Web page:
But Is It Art?
There are people in the world who can look at a painting and be instantly moved to tears. For some, it’s the intricacies of the execution, the subtle lines that come together in a unique shape to evoke emotion. To some people, artwork is powerful and thought-provoking while to others, it’s just something that seems frivolous, overpriced and unnecessary. I actually know people who look at a car like it’s an appliance. This is understandable if you’re in the presence of a square Nissan Cube or a Scion XB, especially if they’re silver. Even I think TOASTER when I see either one of those cars and consequently remind myself to buy more peanut butter. My point is, some people tend to see a car as a collective of plastic, metal, rubber and pleather that “takes me places.” These people think that their car gets washed every time it rains. I will never be able to comprehend this mentality. How is such perception even possible? Even the worst car ever made can evoke some kind of emotion… I think.
Look at the Pontiac Aztec. It’s the car that Walter White drove on Breaking Bad. To the owner, it screams “Hi, I really am different and cool. My striking Aztec tells you so and did I mention there is a built-in tent in the back of this thing? Why don’t you like me?” How can anyone look at that tennis shoe looking thing and not express some kind of emotion? It’s so striking and different from anything that has come along since the Edsel. I admit it, I’m emotional. To me, the Aztec says “Hi, I know I’m different from everything on the road, but I really want you to like me because my life really isn’t working out too well right now but I would never admit it out loud and did you know this thing has a built-in tent that I am never going to use? Excelsior!!” The Aztec hurts my eyes and my soul because ever since I was a kid, I’ve loved Pontiacs.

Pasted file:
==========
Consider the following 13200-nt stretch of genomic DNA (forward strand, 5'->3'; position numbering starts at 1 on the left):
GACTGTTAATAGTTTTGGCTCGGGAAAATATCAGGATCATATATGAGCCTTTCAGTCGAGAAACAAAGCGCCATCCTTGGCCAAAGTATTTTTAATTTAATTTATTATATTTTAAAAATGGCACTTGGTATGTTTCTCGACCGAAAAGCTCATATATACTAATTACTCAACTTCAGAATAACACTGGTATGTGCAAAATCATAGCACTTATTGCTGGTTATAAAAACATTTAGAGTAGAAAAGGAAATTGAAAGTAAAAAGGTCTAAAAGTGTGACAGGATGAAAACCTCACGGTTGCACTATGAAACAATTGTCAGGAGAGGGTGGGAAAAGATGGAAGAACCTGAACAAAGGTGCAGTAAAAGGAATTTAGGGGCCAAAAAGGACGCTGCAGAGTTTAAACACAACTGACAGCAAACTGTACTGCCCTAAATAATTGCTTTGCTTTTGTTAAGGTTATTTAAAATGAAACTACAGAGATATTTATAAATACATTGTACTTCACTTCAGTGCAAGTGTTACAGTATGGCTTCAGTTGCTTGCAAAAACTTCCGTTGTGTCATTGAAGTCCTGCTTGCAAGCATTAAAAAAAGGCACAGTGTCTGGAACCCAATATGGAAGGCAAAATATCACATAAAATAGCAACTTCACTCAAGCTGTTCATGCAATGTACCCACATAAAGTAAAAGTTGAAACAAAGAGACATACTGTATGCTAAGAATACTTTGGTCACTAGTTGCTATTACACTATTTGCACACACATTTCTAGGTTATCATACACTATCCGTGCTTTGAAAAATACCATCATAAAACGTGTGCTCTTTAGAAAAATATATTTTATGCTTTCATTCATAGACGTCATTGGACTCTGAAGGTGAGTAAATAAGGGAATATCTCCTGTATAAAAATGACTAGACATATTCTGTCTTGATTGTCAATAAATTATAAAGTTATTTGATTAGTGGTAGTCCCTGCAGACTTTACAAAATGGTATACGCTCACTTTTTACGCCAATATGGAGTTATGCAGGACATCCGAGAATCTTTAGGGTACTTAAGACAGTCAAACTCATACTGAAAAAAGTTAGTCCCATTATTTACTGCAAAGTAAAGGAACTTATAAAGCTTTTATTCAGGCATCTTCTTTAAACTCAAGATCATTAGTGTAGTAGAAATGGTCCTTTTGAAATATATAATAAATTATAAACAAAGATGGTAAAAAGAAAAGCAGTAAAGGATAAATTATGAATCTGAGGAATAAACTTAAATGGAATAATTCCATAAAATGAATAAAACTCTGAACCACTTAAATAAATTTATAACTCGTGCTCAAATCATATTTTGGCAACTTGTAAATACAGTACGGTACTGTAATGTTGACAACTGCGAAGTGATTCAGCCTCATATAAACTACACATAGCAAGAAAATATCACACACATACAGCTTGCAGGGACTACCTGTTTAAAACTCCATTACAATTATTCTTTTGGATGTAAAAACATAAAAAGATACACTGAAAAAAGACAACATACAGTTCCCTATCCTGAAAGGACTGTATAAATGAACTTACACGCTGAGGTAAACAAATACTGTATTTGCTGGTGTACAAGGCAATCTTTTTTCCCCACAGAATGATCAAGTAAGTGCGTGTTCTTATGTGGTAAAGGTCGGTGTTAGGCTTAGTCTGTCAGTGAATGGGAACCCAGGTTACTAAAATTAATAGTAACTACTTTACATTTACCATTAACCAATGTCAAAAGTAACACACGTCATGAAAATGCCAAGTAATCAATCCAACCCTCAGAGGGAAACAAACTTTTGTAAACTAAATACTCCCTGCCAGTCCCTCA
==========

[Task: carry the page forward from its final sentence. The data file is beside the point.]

I blame my dad. He had a gold 1967 Pontiac Tempest when I came in to the world. When I was three, my parents traded that car for my first car memory: the newly redesigned 1970 Pontiac LeMans. It was Pepper Green, black vinyl top, optional rally wheels, green bucket seats and a snarly 400 cubic inch V8. It screamed“How’s it going? I know it’s the ’70s and the swinging ’60s are over, but I am still cool and there is no way the wife and these three kids are going to slow me down.” That car was art. Automobile design is art. Think about it. The average car has over thirty thousand parts on it and very well paid teams of engineers and designers all have to work together to make sure that your appliance goes down the road safely, efficiently and usually with some sense of style.
So the next time you get in to your refrigerator with keyless entry and begrudgingly begin your commute, remember that art is all around you… unless, of course, you still have that Aztec.
Erica Habedank/ CW44 Tampa Bay